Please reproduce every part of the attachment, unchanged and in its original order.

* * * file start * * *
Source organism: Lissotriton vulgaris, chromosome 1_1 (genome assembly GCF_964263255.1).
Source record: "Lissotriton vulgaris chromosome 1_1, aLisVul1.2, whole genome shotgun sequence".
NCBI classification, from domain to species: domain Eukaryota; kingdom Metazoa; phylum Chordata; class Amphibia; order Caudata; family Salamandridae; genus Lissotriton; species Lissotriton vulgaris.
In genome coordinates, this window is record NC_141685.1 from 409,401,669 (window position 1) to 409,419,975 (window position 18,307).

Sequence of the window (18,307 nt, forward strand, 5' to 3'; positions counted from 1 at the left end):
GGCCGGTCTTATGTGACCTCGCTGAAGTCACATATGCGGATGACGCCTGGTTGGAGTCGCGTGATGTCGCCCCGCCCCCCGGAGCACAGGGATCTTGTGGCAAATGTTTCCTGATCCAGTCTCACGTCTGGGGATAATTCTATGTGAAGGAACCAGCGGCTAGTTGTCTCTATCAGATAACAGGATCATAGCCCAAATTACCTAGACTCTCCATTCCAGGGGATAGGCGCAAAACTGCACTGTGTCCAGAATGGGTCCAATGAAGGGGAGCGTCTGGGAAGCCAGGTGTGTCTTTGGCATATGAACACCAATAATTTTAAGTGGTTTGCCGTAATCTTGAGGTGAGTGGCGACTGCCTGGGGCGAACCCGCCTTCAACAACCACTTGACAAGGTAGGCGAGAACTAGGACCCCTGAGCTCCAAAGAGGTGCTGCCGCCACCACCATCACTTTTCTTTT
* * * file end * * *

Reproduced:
Source organism: Lissotriton vulgaris, chromosome 1_1 (genome assembly GCF_964263255.1).
Source record: "Lissotriton vulgaris chromosome 1_1, aLisVul1.2, whole genome shotgun sequence".
NCBI classification, from domain to species: domain Eukaryota; kingdom Metazoa; phylum Chordata; class Amphibia; order Caudata; family Salamandridae; genus Lissotriton; species Lissotriton vulgaris.
In genome coordinates, this window is record NC_141685.1 from 409,401,669 (window position 1) to 409,419,975 (window position 18,307).

Sequence of the window (18,307 nt, forward strand, 5' to 3'; positions counted from 1 at the left end):
GGCCGGTCTTATGTGACCTCGCTGAAGTCACATATGCGGATGACGCCTGGTTGGAGTCGCGTGATGTCGCCCCGCCCCCCGGAGCACAGGGATCTTGTGGCAAATGTTTCCTGATCCAGTCTCACGTCTGGGGATAATTCTATGTGAAGGAACCAGCGGCTAGTTGTCTCTATCAGATAACAGGATCATAGCCCAAATTACCTAGACTCTCCATTCCAGGGGATAGGCGCAAAACTGCACTGTGTCCAGAATGGGTCCAATGAAGGGGAGCGTCTGGGAAGCCAGGTGTGTCTTTGGCATATGAACACCAATAATTTTAAGTGGTTTGCCGTAATCTTGAGGTGAGTGGCGACTGCCTGGGGCGAACCCGCCTTCAACAACCACTTGACAAGGTAGGCGAGAACTAGGACCCCTGAGCTCCAAAGAGGTGCTGCCGCCACCACCATCACTTTTCTTTT